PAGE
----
Palestinian health officials face a shortage of medicine and supplies, as Israeli air strikes on Gaza continue.
Gaza City – Zinat al-Jundi was in her bed in the maternity ward at Gaza’s al-Shifa hospital when chunks of cement and concrete began to fall on to a nearby bed, occupied by a mother who had just given birth.
“My roommate had just moved her baby to make the bed when a block of concrete fell, right where the baby was,” Jundi told Al Jazeera. “It was a miracle that we were not hurt.”
The debris fell into their room after the building’s concrete roof caved in last month, causing panic throughout the facility as it was evacuated in a hurry.
The incident, however, was far from unforeseen: Used daily by thousands of people, the 60-year-old building – part of the complex that makes up Shifa hospital – had long been showing signs of disrepair, as cracks crept into the walls and ceilings.
The roof cave-in at Shifa was just the latest manifestation of Gaza’s ongoing health crisis, as the besieged territory struggles to provide adequate care to its 1.8-million population.
Several Gaza Strip hospitals are six decades old. Nasser hospital, the main facility serving the southern Khan Younis district, was built under Egyptian rule in the late 1950s and named after Gamal Abdel Nasser, the former president.
I call on President Abu Mazen and everyone to save us ... We have nowhere to go now.
Three of the five main buildings at Shifa are from the same era, and two are now collapsing: In addition to the obstetrics building, the internal medicine building was evacuated four months ago after engineers warned that a collapse was imminent.
The building housing Shifa’s maternity ward contained 93 beds and handled about 70 deliveries a day. Also in the building were a gynaecology ward, an outpatient clinic and a neonatal intensive care unit that received cases from throughout the Gaza Strip.
Two private hospitals in Gaza are now helping to manage the cases that otherwise would have been directed to Shifa.
Medhat Abbas, director general of the Shifa complex, told Al Jazeera that even before the cave-in, patients in the ward sometimes had to stay in the hallways due to overcrowding. Attempts were made to secure funding from international agencies for a new building, he said, but to no avail.
“We alerted everyone and provided situational updates,” Abbas said. “No one listened.”
Around $10m is needed to replace the two crumbling buildings at the Shifa complex, he added – but who would finance these projects remains unclear. Tens of thousands of former Hamas employees in Gaza have gone without their full salaries for months, and the consensus government in Ramallah has shied away from managing Gaza’s crises.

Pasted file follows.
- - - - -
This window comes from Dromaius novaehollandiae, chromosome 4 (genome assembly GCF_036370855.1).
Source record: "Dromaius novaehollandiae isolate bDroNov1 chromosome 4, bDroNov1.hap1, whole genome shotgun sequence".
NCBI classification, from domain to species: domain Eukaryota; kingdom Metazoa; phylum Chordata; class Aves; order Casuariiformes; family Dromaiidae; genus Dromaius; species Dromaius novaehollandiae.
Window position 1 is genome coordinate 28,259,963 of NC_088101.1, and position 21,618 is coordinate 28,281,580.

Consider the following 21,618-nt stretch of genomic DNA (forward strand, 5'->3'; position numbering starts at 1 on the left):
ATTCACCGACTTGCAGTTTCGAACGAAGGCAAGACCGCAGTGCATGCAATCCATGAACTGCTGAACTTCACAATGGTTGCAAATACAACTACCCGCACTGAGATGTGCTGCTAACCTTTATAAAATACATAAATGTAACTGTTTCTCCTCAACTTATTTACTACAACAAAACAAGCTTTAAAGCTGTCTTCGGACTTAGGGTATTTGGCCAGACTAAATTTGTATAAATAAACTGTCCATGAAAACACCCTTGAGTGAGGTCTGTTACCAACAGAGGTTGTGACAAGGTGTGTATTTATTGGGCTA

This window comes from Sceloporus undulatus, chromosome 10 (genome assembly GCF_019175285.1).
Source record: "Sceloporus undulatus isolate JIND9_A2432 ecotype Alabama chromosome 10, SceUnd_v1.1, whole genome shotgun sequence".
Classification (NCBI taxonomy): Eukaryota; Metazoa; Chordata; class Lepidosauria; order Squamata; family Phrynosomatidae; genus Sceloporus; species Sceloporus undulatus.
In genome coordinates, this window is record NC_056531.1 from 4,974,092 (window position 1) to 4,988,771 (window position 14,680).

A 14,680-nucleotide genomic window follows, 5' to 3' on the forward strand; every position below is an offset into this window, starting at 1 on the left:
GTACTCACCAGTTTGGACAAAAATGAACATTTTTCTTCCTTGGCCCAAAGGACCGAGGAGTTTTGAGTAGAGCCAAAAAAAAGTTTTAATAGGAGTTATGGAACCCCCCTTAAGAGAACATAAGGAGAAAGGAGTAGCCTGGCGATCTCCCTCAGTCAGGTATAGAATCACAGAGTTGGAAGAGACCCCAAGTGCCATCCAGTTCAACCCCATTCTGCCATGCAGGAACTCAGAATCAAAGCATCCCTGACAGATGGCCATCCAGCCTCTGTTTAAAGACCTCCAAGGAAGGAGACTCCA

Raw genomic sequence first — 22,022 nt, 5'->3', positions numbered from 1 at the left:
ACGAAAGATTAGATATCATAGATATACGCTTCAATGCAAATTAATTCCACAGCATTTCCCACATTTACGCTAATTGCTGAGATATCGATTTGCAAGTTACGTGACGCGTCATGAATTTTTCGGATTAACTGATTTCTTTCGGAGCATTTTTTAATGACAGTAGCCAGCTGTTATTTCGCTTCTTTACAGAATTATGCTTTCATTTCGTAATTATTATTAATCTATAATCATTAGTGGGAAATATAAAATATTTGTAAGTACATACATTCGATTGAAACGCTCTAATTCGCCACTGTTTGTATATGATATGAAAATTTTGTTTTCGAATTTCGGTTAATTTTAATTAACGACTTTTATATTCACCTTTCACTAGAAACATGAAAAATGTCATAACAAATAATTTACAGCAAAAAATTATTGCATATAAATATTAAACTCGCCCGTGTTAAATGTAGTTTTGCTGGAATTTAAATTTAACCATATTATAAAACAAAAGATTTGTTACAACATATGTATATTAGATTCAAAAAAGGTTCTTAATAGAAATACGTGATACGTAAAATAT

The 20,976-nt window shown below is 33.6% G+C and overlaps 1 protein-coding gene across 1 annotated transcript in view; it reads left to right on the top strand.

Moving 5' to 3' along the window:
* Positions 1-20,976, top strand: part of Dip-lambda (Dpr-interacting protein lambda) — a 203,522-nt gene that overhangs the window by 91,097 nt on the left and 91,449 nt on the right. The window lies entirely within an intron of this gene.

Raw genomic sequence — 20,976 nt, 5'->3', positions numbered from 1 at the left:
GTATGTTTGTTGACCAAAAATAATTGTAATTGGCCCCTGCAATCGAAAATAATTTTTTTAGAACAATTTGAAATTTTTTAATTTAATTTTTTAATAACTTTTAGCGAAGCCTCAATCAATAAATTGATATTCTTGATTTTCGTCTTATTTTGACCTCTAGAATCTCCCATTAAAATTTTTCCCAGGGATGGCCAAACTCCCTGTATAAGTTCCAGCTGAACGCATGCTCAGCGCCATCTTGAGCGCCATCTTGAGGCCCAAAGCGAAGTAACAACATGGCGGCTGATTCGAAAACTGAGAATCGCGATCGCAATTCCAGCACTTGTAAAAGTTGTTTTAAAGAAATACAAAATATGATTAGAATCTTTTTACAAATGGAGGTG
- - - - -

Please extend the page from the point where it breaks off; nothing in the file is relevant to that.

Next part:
Even if funds were secured, progress could be further stalled by Israeli restrictions on building materials entering the territory.
Munther Ghazal, the managing surgeon at Shifa’s department of gynaecology and obstetrics, could not conceal his frustration at the situation.
“You cannot have patients, operation rooms and the neonatal ICU scattered at different areas across the city,” he told Al Jazeera. “This has to be temporary.”
The frailties of Gaza’s health sector are deep and diverse. One year ago, maintenance and cleaning companies went on strike after failing to receive their salaries, and the ensuing financial crunch forced hospitals to stop serving patients’ meals. Charity organisations stepped in to help fill the void.
Shifa’s old and rusty laundry machine stopped working more than a year ago, and since then, sheets, robes and gowns have to be carted 30km away each day to Nasser hospital for washing. Meanwhile, vacancies left by retiring employees have not been filled: For the past three years, there has been no significant, permanent recruitment in Gaza’s public sector.
Consequently, despite hundreds of vacancies, scores of newly graduated doctors, nurses, technicians and secretaries remain unemployed.
Subhi Skaik, medical director at the Shifa compound, estimates that the hospital runs with 20 percent less staff than it needs – and smaller hospitals are probably suffering more, he added.
Gaza’s health ministry and the Palestinian Medical Council, which oversees training programmes, has offered new graduates the chance to fill these vacancies without pay in exchange for experience certificates and the possibility of employment down the road.
Dozens of people have taken advantage of the programme but, with no permanent solution on the horizon, dozens more have emigrated or are seeking a chance to leave Gaza.
Movement restrictions have led to a further deterioration in the quality of services in Gaza, Skaik told Al Jazeera.
“Medical education is a continuous process. We need scholarships and delegate exchanges to update our knowledge and improve our skills and experience,” he said. “Dozens of doctors lost grants of higher education because they were not able to join their programmes in time … Nonetheless, we hold regular conferences and have resorted to online lectures with foreign experts and tutors.”
Several specialties, such as pediatric cardiac surgery and radiation therapy, are missing from Gaza hospitals altogether, either due to a lack of specialists or a lack of equipment, forcing patients to be transferred to Israel or the occupied West Bank.
Shifa’s Prince Nayef Oncology Centre, built in 2005 with a price tag of more than $5m, has yet to become operational due to an Israeli prohibition on equipment needed for radiotherapy and cancer diagnostics.
Jundi, the patient from Shifa’s maternity ward, said it is time for the government to step up: “I call on President Abu Mazen and everyone to save us … We have nowhere to go now.”